Soy wax has a cleaner burn
Claims that soy wax burns cleaner is false. Soy wax does not burn cleaner than other waxes. A well made soy wax candle will burn cleanly just as any other well made candle that contains beeswax, paraffin, or palm wax. It is the making of the candle that decides the cleanness of the burn. The correct wick, not too much dyes or fragrance will produce a nice clean burn. If the soy candle is badly wicked for example it will blaze and may soot.
Paraffin wax is cheap
What this implies is that it is a cheap wax and so no good and this is the reason why big name candle businesses use it instead of soy. This is not correct, paraffin wax was actually more expensive per pound compared to soy wax. The refining process is what makes it more expensive to ensure it is the one of the most versatile wax available. Paraffin is ideal for container candles and pillar candle because it holds the shape you want it to and its structure will last longer.
Soy wax misbehaves a lot at a chemical layer because it’s polymorphic. This means soy wax forms crystals of random sizes in response to time and changes in temperature, which is literally what you do to make a candle: heat up, cool, and wait. This is called frosting.
Soy wax burns longer than paraffin wax
The claim that soy burns longer than paraffin probably comes from the physical makeup that soy is more dense than paraffin, and would move up through the wick with more resistance than a paraffin equivalent.
Paraffin candles require wick designs that melt the wax and regulate the temperature of the candle differently than soy wax candles.
That’s a really long way to say that you’ll use different wicks for each to achieve the same goals. Burn length is ultimately a function of heat, which is regulated by the wick.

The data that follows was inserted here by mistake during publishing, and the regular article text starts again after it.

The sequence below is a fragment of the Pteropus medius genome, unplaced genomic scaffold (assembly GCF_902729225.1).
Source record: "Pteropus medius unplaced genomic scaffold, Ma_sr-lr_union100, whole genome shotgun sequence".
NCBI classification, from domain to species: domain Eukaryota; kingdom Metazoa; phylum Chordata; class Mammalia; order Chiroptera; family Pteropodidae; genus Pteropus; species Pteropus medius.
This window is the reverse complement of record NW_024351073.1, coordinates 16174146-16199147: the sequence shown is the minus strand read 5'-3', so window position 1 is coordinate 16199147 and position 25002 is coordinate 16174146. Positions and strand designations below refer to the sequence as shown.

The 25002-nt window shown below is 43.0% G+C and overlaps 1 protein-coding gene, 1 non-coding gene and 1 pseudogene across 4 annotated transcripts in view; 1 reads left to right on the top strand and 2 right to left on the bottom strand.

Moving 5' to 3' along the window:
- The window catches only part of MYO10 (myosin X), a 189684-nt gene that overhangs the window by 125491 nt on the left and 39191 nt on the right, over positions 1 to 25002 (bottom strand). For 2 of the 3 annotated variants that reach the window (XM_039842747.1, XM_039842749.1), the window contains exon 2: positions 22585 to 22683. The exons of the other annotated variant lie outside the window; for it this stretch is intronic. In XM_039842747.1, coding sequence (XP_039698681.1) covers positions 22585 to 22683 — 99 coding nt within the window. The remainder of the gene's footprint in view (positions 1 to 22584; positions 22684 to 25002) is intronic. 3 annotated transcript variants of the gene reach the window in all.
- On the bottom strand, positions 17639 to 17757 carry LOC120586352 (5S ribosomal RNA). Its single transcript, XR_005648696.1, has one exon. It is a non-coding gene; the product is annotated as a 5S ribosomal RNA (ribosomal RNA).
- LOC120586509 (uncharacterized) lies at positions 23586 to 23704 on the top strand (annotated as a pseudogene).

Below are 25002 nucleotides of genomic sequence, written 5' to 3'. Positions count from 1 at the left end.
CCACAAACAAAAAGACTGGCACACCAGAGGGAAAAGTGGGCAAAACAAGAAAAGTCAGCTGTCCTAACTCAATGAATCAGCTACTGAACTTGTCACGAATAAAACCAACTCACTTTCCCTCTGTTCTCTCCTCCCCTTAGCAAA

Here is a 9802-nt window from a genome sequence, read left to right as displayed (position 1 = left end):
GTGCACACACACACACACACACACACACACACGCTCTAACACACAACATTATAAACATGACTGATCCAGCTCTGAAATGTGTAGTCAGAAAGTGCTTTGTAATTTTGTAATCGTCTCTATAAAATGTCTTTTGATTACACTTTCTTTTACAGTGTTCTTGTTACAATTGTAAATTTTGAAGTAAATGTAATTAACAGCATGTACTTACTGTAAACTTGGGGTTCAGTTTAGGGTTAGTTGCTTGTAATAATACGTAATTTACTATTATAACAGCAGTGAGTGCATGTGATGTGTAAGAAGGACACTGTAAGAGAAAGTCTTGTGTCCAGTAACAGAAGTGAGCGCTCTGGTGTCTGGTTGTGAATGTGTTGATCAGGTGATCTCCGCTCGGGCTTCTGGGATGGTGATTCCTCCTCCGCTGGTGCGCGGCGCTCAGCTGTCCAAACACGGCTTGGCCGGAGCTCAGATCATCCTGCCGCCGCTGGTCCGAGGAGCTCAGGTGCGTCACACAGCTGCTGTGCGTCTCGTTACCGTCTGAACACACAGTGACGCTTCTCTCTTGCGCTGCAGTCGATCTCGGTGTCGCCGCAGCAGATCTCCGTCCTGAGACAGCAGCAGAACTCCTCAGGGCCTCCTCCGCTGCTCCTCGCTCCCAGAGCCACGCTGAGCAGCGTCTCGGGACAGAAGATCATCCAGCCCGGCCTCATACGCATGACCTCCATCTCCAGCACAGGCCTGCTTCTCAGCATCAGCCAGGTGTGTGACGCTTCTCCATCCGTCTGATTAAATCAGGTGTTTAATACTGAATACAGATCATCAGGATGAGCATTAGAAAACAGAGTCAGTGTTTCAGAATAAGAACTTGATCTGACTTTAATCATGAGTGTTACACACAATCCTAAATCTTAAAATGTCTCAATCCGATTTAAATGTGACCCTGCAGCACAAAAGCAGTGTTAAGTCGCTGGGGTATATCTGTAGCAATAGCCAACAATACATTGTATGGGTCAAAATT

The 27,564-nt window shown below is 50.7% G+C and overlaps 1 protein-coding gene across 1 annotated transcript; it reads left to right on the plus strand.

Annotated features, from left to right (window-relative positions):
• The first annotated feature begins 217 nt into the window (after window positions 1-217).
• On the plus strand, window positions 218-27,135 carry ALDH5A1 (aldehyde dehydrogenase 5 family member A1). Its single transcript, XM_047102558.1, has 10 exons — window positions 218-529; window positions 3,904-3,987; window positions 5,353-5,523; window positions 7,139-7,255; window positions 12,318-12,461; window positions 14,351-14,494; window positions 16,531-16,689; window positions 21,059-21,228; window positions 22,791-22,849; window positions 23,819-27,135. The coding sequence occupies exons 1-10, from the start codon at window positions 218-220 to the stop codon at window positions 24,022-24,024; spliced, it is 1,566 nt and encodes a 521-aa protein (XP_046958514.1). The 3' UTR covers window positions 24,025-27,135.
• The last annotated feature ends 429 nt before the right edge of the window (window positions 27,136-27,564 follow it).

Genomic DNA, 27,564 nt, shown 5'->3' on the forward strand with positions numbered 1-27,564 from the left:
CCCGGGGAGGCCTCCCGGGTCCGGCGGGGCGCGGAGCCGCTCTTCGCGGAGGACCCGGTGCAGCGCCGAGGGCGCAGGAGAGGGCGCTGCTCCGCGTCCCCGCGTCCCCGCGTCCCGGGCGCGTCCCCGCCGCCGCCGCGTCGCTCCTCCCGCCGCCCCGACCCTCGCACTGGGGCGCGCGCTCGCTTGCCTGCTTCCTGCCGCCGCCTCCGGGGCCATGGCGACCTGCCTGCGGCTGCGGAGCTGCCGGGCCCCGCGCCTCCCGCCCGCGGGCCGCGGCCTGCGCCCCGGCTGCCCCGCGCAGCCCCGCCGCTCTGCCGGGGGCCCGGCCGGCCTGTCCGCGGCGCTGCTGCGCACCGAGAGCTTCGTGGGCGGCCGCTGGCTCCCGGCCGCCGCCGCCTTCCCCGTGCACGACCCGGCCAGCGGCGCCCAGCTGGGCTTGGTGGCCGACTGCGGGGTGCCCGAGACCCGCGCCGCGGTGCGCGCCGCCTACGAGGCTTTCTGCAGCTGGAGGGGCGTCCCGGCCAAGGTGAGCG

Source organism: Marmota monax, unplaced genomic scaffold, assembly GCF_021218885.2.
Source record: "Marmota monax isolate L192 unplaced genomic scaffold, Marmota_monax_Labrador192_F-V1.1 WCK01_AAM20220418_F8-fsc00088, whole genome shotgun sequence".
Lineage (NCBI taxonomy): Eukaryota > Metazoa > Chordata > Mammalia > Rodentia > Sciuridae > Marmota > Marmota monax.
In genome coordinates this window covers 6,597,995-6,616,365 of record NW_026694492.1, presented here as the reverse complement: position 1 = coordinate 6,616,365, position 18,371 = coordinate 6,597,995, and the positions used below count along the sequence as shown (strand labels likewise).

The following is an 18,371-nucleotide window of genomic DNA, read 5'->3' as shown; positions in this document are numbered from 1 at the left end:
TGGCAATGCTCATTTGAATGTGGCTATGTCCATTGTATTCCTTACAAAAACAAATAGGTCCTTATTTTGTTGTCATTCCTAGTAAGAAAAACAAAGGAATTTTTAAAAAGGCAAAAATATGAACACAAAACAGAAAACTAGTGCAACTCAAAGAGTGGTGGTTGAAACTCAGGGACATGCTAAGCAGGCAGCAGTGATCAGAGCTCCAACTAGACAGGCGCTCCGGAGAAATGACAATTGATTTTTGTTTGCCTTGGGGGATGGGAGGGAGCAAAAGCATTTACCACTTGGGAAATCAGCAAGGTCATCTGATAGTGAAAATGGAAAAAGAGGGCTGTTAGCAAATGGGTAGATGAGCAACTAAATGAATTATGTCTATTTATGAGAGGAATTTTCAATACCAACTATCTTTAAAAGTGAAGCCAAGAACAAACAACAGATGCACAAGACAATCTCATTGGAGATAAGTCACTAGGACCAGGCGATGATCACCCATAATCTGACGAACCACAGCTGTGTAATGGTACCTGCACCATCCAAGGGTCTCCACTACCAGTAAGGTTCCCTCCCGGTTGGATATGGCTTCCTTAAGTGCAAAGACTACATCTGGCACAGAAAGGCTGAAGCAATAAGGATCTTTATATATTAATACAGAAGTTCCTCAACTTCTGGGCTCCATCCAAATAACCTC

Different wicks = different heats. The density discussion doesn’t matter unless the candles are literally the same except for the wax, which hardly ever happens. If they were, soy would likely burn longer, but a more thorough scientific approach to this idea needs to happen before marketing that material as fact.
For the most part, similar volume soy and paraffin candles will burn for roughly the same amount of time when properly designed.
New candle makers are just as much of a victim to the misconceptions put out there by the soy wax industry as their customers. The soy wax industry had a great marketing plan that is just being repeated and spread and eventually believed as fact when only surface level research has been done.
There is nothing wrong with using soy wax or paraffin wax they both have their pros and cons of how they are in using the material and getting the desired outcome you want. There are no health risks to factor in or weight up when it comes to choosing the type of candle you want. It's all preference based but as a customer do not be swayed on a product or who you buy from based on the misconceptions listed in this blog, as a consumer you deserve the truth.